IMPORTANT CASE LAWS ABOUT AN INVITATION TO BE TERMED AS AS INVITATION TO PUBLIC

COMPANY LAW.

 

  • Pramatha Nath Sanyal vs. Kali Kumar Dutt[1]: In this case an advertisement given in a newspaper for inviting application to purchase the remaining shares of the company was termed to be a proper invitation to the public as per the Companies Act and while deciding the case the Court had penalized the the directors of the company for not complying with the mandatory provision of filing a copy of the advertisement with the Registrar of the Company.

 

  • South of England Natural Gas and Petroleum Co. Ltd[2]: In this case 3000 copies of a document in the form of prospectus were sent and distributed among the members of a particular gas company only. The Court in this had held the word ‘public’ was a general word which included any part/section of the public. It further stated that if any document inviting persons to buy shares is issued for instance to all advocates/doctors/foreigners living in India or to all the citizens of the country or to all shareholders of a specific company it shall deemed to be a public issue invite as per the provisions of the Act and the document which was sent above was a prospectus as per the Act.

 

  • Stock and Other Securities Investments Co. Ltd. vs Christopher[3]: The Court had stated that any circular which is issued by any company to the shareholders of other companies for acquiring their shares held in those companies and also for issuing its own shares in exchange of those acquired shares will not amount to be an invitation to the public and such a circular shall not be termed as a prospectus. The shares for which the circular was issued were the unissued shares of the company and thus they could not be the subject of an offer for purchase. Hence, the circular was not a prospectus but a mere communication of an offer for exchanging shares of one company with that of the other.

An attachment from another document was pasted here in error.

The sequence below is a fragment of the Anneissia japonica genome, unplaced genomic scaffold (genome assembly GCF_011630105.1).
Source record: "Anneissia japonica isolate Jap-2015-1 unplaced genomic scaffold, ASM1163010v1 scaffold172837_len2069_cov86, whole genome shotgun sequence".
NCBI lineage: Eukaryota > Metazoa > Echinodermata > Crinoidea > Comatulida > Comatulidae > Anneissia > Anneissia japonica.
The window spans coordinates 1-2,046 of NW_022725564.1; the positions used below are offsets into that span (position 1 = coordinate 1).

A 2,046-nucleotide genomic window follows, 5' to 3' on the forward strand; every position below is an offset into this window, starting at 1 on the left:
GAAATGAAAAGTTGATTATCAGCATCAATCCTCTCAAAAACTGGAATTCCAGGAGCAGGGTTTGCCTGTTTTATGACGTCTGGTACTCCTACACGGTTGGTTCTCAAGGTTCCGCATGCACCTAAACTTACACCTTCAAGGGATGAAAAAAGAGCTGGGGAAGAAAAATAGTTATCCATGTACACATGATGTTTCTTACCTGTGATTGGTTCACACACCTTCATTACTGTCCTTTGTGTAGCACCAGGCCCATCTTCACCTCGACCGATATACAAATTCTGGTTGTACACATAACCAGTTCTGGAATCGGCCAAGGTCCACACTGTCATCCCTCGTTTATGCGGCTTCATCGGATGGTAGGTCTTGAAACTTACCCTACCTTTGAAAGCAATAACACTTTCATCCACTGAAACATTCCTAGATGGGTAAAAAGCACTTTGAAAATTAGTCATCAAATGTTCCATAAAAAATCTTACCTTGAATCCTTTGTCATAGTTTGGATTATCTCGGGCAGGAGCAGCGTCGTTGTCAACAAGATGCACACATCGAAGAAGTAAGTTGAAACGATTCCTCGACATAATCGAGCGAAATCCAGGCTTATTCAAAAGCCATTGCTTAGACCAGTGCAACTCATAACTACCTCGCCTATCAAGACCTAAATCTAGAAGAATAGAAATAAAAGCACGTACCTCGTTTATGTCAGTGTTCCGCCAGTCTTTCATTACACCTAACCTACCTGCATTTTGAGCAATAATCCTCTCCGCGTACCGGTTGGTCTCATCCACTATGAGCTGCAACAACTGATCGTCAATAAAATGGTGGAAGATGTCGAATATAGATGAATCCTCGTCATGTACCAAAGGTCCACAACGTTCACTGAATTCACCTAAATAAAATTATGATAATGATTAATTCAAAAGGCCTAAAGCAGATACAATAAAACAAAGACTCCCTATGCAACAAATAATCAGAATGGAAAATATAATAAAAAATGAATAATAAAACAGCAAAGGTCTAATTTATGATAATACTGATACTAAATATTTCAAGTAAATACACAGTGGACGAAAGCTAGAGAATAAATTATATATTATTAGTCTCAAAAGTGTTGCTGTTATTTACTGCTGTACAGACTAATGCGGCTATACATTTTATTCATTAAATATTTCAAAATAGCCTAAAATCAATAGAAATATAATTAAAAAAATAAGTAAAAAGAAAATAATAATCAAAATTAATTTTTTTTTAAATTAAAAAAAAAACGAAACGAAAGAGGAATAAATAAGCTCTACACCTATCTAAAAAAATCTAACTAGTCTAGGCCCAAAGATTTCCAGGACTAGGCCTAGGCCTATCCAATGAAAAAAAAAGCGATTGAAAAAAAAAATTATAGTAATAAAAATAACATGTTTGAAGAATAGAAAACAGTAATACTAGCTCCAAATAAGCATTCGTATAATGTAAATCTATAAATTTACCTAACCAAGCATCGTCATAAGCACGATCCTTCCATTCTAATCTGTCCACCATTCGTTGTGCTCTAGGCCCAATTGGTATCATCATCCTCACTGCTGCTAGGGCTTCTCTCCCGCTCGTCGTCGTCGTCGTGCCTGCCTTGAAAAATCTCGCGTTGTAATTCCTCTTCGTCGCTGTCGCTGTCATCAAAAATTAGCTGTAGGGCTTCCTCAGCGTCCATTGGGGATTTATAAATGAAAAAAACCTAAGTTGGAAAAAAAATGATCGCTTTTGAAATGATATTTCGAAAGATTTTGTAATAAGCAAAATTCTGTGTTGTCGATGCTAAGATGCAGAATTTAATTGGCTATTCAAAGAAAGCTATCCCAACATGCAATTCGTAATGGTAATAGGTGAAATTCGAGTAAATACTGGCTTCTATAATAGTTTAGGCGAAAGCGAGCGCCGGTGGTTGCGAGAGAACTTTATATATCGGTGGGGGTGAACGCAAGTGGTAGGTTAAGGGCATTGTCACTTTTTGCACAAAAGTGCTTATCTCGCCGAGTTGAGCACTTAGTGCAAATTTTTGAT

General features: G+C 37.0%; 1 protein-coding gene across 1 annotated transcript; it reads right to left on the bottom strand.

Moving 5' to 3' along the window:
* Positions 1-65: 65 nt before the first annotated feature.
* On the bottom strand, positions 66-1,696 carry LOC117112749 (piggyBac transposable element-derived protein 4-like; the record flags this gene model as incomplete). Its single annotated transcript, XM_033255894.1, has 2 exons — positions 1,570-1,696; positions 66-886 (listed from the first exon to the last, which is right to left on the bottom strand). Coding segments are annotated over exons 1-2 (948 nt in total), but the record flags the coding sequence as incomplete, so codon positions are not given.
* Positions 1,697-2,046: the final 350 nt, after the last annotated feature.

• Rattan Singh vs. Managing Director, Moga Transport Co. Ltd[4]: It was decided in this case that an offer to purchase one’s kith and kin cannot be termed as an invitation to the public. An offer for buying shares which is made to an individual as such does not come within the purview of the definition of the word ‘public’ as used in Section 57. (corresponding section of the Companies Act, 2013- Sec. 23 and Sec. 42)

 

  • Nash vs. Lynde[5]: In this case several copies of a document marked ‘strictly confidential’ which contained details of a proposed issue of shares, were sent along with application forms by the Managing Directors, who in turn, had given it to their clients which were then passed on to a relation. Thus, The House of Lords had held that these documents were circulated privately within a small circle of the friends of the directors and there was no issue to the public. Hence, any action for compensation by the allottee for loss sustained by reason of omission in the document will not prevail.

  (Written by- Shajeeda Tajdeen)

[1] AIR 1925 Cal.714

[2] (1911) 1 Ch.573

[3] (1956) I.W.L.R 237

[4] (1959) 29 Com Cases 165

[5] (1929) A.C. 158

Leave A Comment